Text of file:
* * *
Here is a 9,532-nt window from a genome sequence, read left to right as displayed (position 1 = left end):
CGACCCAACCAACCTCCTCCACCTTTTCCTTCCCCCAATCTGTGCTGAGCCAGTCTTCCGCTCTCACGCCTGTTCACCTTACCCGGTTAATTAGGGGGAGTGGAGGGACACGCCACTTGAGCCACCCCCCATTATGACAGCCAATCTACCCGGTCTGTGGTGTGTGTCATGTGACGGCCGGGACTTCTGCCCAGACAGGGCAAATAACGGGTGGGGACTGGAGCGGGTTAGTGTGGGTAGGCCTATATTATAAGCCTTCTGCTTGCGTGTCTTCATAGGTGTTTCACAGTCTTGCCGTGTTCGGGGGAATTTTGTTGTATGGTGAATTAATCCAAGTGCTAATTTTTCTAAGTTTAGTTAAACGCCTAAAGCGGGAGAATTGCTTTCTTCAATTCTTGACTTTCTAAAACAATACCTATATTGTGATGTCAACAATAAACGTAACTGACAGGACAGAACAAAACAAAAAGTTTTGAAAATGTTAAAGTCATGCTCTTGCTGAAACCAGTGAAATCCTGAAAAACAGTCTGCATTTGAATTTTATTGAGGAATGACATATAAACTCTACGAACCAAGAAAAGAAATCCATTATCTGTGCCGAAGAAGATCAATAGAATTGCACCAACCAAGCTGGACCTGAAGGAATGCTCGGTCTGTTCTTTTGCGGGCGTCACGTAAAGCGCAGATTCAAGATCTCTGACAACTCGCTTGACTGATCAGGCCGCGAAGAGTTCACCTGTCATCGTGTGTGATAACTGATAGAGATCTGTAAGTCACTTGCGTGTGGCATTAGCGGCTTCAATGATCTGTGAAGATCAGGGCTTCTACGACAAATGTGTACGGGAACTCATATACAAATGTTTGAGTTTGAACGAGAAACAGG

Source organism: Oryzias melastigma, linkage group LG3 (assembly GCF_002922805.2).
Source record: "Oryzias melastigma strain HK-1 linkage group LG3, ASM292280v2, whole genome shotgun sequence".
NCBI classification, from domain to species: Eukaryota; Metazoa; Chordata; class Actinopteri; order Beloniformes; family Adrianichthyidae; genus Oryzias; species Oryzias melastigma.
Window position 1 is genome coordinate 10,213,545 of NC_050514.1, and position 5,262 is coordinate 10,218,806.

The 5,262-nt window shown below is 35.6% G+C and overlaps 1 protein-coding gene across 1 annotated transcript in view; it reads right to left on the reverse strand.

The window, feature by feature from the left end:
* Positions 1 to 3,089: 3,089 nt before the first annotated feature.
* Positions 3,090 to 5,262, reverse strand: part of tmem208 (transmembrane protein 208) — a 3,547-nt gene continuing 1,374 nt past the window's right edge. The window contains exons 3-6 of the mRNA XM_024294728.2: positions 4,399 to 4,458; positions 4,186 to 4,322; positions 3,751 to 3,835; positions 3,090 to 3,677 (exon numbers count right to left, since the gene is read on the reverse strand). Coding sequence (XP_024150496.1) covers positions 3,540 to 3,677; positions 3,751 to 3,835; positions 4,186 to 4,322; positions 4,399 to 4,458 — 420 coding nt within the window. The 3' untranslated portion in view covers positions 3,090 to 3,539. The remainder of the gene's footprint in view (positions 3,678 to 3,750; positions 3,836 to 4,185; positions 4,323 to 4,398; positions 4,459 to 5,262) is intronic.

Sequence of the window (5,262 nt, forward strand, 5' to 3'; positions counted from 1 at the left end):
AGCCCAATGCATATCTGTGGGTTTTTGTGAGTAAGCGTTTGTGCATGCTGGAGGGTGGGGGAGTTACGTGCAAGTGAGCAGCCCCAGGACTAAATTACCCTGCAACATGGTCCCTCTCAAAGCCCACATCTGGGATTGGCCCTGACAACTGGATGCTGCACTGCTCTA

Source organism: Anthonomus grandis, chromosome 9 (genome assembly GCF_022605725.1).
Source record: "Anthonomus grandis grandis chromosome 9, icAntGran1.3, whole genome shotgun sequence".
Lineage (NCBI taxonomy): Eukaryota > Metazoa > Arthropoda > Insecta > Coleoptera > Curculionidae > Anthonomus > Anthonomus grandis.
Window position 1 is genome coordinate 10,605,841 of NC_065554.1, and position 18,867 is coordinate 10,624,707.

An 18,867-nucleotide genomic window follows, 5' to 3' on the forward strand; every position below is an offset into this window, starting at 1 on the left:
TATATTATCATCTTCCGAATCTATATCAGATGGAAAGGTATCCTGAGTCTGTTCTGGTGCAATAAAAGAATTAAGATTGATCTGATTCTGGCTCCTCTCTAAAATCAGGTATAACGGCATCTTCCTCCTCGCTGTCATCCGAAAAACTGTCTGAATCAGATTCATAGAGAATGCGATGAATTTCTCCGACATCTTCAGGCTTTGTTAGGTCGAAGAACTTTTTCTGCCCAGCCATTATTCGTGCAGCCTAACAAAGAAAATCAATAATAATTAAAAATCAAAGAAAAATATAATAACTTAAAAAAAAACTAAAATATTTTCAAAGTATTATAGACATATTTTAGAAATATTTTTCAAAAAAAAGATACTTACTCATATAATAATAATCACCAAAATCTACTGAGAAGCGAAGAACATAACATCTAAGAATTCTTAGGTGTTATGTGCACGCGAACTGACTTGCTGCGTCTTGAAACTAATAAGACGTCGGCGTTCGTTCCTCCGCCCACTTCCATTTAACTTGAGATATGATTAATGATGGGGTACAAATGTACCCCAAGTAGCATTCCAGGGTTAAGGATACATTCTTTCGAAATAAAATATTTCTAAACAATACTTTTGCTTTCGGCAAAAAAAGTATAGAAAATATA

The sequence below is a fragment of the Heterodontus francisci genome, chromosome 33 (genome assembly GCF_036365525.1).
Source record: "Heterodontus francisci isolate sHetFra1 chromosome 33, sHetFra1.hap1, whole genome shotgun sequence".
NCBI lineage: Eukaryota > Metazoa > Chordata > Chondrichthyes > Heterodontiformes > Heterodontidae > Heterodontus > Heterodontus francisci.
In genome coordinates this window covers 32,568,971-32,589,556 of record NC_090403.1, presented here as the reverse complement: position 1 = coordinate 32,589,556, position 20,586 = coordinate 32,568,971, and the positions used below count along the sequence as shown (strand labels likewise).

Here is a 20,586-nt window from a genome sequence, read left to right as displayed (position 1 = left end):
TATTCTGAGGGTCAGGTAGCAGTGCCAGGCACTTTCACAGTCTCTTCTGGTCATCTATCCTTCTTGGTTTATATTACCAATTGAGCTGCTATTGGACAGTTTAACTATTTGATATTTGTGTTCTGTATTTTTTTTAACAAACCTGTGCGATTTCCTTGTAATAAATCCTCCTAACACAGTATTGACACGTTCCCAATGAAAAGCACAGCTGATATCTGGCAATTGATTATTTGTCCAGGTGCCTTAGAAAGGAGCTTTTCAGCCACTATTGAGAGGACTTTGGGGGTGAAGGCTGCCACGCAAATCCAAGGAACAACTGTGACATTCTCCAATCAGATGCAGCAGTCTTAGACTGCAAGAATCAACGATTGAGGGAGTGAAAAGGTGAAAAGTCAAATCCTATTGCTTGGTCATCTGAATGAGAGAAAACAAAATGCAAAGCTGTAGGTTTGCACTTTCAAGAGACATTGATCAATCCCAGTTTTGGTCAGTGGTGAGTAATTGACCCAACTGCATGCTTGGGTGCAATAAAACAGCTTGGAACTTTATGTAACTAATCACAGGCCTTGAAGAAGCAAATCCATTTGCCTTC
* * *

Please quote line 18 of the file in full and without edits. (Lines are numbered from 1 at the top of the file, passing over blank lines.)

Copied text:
TATATTATCATCTTCCGAATCTATATCAGATGGAAAGGTATCCTGAGTCTGTTCTGGTGCAATAAAAGAATTAAGATTGATCTGATTCTGGCTCCTCTCTAAAATCAGGTATAACGGCATCTTCCTCCTCGCTGTCATCCGAAAAACTGTCTGAATCAGATTCATAGAGAATGCGATGAATTTCTCCGACATCTTCAGGCTTTGTTAGGTCGAAGAACTTTTTCTGCCCAGCCATTATTCGTGCAGCCTAACAAAGAAAATCAATAATAATTAAAAATCAAAGAAAAATATAATAACTTAAAAAAAAACTAAAATATTTTCAAAGTATTATAGACATATTTTAGAAATATTTTTCAAAAAAAAGATACTTACTCATATAATAATAATCACCAAAATCTACTGAGAAGCGAAGAACATAACATCTAAGAATTCTTAGGTGTTATGTGCACGCGAACTGACTTGCTGCGTCTTGAAACTAATAAGACGTCGGCGTTCGTTCCTCCGCCCACTTCCATTTAACTTGAGATATGATTAATGATGGGGTACAAATGTACCCCAAGTAGCATTCCAGGGTTAAGGATACATTCTTTCGAAATAAAATATTTCTAAACAATACTTTTGCTTTCGGCAAAAAAAGTATAGAAAATATA